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  9. could i use coconut oil instead?????

  10. I would love to make these with my daughter, it all I have is a handheld mixer with the standard attachments. Not a paddle attachment. Is there a way I can still make them??

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  13. I am afraid if I put these in an airtight container in the fridge to store they will stick together. Do you dry them on the counter first? I want to make a big amount for a baby shower in pink and need to store them for a week. Also after storing in fridge do they soften up when put in a candy dish for serving? They will sit out for a few hours.

  14. I have made these before, just with butter and sugar. i used a fork to mix it together, until it was soft and creamy. I used to use mint, but my family doesn’t care for the mint, so I just use food coloring and end up with “butter” mints. I roll them in little balls on waxed paper and flatten with a fork, like peanut butter cookies. I let them air dry, until they are no longer sticky, turning them a couple times a day. This does sometimes take a couple of days, and of course they do get eaten upon in the process.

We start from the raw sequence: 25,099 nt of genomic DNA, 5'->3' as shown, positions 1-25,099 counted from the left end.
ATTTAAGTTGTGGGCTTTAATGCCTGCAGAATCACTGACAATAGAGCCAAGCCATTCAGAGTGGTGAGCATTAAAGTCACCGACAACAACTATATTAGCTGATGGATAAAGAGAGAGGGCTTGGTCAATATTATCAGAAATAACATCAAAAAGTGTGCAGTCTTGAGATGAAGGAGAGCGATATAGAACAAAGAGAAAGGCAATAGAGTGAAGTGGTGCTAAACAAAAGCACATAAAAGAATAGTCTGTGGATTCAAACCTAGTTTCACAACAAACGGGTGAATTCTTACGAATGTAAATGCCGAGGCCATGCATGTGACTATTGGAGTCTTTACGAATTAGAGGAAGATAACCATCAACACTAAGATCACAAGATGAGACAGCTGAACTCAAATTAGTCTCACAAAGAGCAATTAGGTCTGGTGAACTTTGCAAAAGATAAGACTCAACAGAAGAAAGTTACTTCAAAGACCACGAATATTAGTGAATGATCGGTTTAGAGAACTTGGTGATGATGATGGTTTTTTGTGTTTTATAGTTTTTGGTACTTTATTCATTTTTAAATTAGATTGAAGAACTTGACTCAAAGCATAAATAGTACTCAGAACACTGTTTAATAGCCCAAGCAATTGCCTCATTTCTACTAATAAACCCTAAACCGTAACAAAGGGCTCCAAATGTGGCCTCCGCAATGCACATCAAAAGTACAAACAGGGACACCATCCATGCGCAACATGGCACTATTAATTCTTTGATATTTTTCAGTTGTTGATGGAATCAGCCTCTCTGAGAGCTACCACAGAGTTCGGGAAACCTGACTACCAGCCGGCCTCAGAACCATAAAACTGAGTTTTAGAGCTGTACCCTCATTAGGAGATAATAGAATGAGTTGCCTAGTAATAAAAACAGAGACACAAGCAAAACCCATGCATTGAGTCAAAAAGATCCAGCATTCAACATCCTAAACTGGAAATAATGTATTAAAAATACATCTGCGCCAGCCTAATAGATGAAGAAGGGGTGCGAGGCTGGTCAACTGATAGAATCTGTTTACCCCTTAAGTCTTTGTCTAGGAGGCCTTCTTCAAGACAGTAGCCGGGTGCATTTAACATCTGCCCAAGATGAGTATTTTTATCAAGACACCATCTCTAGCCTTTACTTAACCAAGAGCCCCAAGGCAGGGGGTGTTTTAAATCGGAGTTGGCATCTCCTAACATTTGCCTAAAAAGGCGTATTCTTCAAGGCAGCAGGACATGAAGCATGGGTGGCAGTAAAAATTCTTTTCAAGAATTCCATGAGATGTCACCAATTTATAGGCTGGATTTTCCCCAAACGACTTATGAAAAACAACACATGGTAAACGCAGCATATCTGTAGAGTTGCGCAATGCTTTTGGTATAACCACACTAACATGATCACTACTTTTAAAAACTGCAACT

15. I just made these & they turned out terrific! I didn’t use a mixer, just my trusty wooden spoon at first then hands to fully knead in all ingredients. I didn’t use coloring though, the next time I may and utilize plastic gloves. I started with 3 cups of the powdered sugar and gradually added the last 1/2 cup. When time came to rolling, it broke apart, so I grated a little more butter over & worked it in and then it rolled out fine. Now, comes the hard part..waiting for them to fully dry. Thanks for the recipe!

  16. I used the lemon extract for Easter and it works great

  17. I was thinking about making one big mint with the entire mixture and then do a chocolate outer coating, do you know how I might do this?